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Review: Former Dana Point Yacht Broker Arrested in Florida

File photo
File photo
Originally posted by Penny Arévalo (Editor) , May 12, 2013 at 07:44 PM

A former Dana Point yacht broker been arrested in Florida on charges that he bilked more than $1.5 million from clients, the Orange County District Attorney’s office announced Friday.

The DA has charged Edward Sellers Fitzgerald, 60, with eight felony counts of theft from an elder, 19 felony counts of using untrue statements in the purchase or sale of a security, 17 felony counts of grand theft and 14 felony counts of issuing non-sufficient checks with the intent to defraud.

Delray Beach Police caught up with Fitzgerald Friday and noted he had a $1.6 million warrant out for his arrest. Orange County officials expect him to be exptradited.

Between 2007 and July 2009, Fitzgerald is accused of being the owner of a Dana Point yacht brokerage, Dana Island Yacht Sales and Charters, from which he allegedly defrauded 26 victims of more than $1.5 million in various investment schemes related to the buying and selling of yachts, according to a press release from the O.C. District Attorney’s office.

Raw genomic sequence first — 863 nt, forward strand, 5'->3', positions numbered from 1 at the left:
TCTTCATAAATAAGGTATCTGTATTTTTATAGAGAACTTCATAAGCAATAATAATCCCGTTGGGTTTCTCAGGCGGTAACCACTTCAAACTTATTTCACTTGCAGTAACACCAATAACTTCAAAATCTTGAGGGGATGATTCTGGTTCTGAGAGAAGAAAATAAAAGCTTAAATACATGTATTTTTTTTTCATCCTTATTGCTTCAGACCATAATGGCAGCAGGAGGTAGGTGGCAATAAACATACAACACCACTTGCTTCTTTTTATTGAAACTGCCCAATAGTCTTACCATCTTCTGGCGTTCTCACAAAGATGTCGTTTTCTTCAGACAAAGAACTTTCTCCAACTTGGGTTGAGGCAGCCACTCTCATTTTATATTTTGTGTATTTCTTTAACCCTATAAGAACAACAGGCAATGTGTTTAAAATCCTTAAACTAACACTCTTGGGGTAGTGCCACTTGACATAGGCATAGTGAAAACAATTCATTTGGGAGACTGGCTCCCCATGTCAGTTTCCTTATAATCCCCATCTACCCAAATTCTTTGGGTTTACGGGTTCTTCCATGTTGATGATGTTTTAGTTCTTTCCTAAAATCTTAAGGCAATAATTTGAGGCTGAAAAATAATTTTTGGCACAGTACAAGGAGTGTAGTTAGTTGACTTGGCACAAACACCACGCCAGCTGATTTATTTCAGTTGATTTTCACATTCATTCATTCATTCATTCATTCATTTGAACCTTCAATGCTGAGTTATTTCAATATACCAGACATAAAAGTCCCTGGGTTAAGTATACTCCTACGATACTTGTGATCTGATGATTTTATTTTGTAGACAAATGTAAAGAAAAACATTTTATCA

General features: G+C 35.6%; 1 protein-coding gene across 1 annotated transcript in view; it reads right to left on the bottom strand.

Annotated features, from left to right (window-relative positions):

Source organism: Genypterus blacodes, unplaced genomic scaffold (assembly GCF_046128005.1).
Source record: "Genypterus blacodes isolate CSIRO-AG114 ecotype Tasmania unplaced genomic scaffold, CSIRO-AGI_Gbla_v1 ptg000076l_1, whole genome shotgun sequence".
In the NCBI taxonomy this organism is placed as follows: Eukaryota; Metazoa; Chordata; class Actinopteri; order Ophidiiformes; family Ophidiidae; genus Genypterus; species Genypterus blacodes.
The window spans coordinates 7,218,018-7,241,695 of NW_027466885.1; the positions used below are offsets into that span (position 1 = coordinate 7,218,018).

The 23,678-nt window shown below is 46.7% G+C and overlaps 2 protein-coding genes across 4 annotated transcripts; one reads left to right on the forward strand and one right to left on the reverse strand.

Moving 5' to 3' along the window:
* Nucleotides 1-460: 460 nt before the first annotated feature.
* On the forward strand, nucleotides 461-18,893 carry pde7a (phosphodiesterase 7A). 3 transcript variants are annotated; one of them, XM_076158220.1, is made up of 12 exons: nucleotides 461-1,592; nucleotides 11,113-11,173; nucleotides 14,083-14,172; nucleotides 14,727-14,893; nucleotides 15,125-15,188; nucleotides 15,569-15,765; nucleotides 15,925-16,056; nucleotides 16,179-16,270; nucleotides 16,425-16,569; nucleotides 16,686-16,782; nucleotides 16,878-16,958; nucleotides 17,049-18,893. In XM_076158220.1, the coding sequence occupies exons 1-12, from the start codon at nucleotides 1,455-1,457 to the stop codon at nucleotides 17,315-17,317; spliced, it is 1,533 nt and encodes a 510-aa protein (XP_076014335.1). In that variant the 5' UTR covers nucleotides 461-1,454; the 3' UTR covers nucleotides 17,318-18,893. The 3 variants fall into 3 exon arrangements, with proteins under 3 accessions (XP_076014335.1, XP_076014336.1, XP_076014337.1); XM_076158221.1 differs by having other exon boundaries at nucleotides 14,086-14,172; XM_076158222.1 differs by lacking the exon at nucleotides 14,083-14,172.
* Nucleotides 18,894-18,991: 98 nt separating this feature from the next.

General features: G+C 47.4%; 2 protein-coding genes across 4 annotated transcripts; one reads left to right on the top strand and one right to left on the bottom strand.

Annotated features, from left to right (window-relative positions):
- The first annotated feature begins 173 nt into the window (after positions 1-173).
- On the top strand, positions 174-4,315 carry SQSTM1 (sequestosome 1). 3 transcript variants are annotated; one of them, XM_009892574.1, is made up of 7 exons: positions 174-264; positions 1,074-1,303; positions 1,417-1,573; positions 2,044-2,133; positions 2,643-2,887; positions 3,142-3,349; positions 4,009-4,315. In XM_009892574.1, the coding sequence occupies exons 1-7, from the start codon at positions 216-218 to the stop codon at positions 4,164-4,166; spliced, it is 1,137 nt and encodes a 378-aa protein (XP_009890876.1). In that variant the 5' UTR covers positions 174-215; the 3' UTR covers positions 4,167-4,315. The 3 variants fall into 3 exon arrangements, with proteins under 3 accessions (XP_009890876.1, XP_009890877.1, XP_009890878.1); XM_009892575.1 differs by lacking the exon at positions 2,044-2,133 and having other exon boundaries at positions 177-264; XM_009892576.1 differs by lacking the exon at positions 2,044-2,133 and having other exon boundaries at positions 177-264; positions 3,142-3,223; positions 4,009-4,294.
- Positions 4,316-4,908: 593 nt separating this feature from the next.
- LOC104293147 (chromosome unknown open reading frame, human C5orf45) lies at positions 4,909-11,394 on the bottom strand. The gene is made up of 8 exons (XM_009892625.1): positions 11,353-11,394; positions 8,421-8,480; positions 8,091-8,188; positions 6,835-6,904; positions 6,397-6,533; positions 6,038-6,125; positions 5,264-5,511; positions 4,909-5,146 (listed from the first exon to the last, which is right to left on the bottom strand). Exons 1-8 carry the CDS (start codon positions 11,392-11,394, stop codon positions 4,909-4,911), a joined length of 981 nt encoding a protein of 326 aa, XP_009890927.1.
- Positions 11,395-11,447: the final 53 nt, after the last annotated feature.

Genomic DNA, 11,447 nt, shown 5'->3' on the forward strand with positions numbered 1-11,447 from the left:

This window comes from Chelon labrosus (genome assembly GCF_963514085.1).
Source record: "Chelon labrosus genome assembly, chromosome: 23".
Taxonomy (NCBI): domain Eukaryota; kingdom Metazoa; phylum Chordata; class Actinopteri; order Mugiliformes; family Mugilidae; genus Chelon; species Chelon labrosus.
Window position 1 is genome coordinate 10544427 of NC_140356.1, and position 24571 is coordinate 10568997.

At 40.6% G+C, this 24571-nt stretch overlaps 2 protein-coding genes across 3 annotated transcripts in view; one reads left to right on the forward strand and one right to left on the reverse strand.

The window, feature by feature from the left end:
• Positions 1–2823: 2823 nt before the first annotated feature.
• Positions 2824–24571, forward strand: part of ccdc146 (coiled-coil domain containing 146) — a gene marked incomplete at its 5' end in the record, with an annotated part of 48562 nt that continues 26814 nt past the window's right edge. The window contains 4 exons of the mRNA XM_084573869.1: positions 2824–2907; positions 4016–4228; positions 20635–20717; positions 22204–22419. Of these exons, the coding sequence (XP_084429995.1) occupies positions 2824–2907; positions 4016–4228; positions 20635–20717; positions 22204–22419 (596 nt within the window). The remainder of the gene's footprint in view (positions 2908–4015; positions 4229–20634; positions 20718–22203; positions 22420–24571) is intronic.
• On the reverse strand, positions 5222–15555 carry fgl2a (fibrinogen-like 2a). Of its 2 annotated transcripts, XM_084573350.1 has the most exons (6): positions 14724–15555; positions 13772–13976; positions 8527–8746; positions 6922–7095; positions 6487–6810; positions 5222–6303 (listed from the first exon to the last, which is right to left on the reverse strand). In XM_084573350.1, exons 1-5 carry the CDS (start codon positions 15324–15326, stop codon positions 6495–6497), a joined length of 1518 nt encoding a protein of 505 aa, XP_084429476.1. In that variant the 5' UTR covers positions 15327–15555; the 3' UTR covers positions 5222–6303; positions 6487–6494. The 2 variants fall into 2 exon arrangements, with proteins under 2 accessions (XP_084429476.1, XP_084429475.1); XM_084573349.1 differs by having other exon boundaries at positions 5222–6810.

Spokeswoman Farrah Emami told Patch that while she can’t give specifics, many of the victims are from Orange County.

In one of the schemes, Fitzgerald allegedly convinced friends to loan him money so he could purchase yachts for resale, according to the DA’s office. But he never bought the boats.

Instead, investigators believe he would get new investors to pay off the old investors and skim some money to pay for personal expenses, the press release states.

In another scheme, Fitzgerald would sell boats, but allegedly divert the sales proceeds to his own accounts, then reimburse his clients with bad checks, the DA said.

Fitzgerald is also accused of taking down payments for boats for his personal use and then failing to secure the sale or return the deposit, the DA press release states.

In July 2009, investigators believe that Fitzgerald cleared out his bank accounts and got out of town without providing forwarding information to clients-turned-victims, the DA’s press release said.

If convicted, he faces a maximum sentence of 58 years in prison.

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